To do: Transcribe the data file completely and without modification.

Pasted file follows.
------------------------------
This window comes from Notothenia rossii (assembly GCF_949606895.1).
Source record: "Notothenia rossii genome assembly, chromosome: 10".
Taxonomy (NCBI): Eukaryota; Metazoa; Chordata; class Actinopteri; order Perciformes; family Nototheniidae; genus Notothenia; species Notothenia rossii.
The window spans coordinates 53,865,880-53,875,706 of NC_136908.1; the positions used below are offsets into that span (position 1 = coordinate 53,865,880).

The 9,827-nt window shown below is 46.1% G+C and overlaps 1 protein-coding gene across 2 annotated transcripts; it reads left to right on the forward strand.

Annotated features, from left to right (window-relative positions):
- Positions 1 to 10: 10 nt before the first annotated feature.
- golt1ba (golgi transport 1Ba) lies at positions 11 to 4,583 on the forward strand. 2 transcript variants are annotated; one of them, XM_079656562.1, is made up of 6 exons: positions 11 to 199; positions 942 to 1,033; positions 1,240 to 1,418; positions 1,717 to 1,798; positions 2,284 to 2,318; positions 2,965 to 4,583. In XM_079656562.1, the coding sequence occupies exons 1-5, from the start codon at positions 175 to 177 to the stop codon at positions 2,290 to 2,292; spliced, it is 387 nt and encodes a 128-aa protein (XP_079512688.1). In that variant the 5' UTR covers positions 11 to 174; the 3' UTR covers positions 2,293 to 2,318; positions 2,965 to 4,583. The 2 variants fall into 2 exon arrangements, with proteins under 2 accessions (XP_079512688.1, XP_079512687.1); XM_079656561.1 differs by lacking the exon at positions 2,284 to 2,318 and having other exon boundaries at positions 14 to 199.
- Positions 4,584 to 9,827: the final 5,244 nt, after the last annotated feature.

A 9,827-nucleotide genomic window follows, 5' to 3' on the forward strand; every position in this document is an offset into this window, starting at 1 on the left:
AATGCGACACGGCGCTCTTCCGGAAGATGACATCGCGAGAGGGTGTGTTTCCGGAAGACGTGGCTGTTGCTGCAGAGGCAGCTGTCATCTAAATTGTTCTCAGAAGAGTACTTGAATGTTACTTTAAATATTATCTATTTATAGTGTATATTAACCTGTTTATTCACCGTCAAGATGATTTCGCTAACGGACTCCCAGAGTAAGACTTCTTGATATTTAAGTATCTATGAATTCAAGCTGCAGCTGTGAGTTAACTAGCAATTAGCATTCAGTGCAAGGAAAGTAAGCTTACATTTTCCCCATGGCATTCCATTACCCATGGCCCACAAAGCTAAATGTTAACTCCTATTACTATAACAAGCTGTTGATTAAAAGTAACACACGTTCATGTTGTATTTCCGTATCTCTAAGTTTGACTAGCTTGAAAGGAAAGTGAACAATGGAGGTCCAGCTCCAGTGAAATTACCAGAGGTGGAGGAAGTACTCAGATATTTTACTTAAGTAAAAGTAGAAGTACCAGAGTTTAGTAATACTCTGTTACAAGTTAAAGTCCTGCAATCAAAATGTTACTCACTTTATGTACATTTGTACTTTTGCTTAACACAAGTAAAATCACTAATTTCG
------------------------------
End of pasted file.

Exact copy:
This window comes from Notothenia rossii (assembly GCF_949606895.1).
Source record: "Notothenia rossii genome assembly, chromosome: 10".
Taxonomy (NCBI): Eukaryota; Metazoa; Chordata; class Actinopteri; order Perciformes; family Nototheniidae; genus Notothenia; species Notothenia rossii.
The window spans coordinates 53,865,880-53,875,706 of NC_136908.1; the positions used below are offsets into that span (position 1 = coordinate 53,865,880).

The 9,827-nt window shown below is 46.1% G+C and overlaps 1 protein-coding gene across 2 annotated transcripts; it reads left to right on the forward strand.

Annotated features, from left to right (window-relative positions):
- Positions 1 to 10: 10 nt before the first annotated feature.
- golt1ba (golgi transport 1Ba) lies at positions 11 to 4,583 on the forward strand. 2 transcript variants are annotated; one of them, XM_079656562.1, is made up of 6 exons: positions 11 to 199; positions 942 to 1,033; positions 1,240 to 1,418; positions 1,717 to 1,798; positions 2,284 to 2,318; positions 2,965 to 4,583. In XM_079656562.1, the coding sequence occupies exons 1-5, from the start codon at positions 175 to 177 to the stop codon at positions 2,290 to 2,292; spliced, it is 387 nt and encodes a 128-aa protein (XP_079512688.1). In that variant the 5' UTR covers positions 11 to 174; the 3' UTR covers positions 2,293 to 2,318; positions 2,965 to 4,583. The 2 variants fall into 2 exon arrangements, with proteins under 2 accessions (XP_079512688.1, XP_079512687.1); XM_079656561.1 differs by lacking the exon at positions 2,284 to 2,318 and having other exon boundaries at positions 14 to 199.
- Positions 4,584 to 9,827: the final 5,244 nt, after the last annotated feature.

A 9,827-nucleotide genomic window follows, 5' to 3' on the forward strand; every position in this document is an offset into this window, starting at 1 on the left:
AATGCGACACGGCGCTCTTCCGGAAGATGACATCGCGAGAGGGTGTGTTTCCGGAAGACGTGGCTGTTGCTGCAGAGGCAGCTGTCATCTAAATTGTTCTCAGAAGAGTACTTGAATGTTACTTTAAATATTATCTATTTATAGTGTATATTAACCTGTTTATTCACCGTCAAGATGATTTCGCTAACGGACTCCCAGAGTAAGACTTCTTGATATTTAAGTATCTATGAATTCAAGCTGCAGCTGTGAGTTAACTAGCAATTAGCATTCAGTGCAAGGAAAGTAAGCTTACATTTTCCCCATGGCATTCCATTACCCATGGCCCACAAAGCTAAATGTTAACTCCTATTACTATAACAAGCTGTTGATTAAAAGTAACACACGTTCATGTTGTATTTCCGTATCTCTAAGTTTGACTAGCTTGAAAGGAAAGTGAACAATGGAGGTCCAGCTCCAGTGAAATTACCAGAGGTGGAGGAAGTACTCAGATATTTTACTTAAGTAAAAGTAGAAGTACCAGAGTTTAGTAATACTCTGTTACAAGTTAAAGTCCTGCAATCAAAATGTTACTCACTTTATGTACATTTGTACTTTTGCTTAACACAAGTAAAATCACTAATTTCG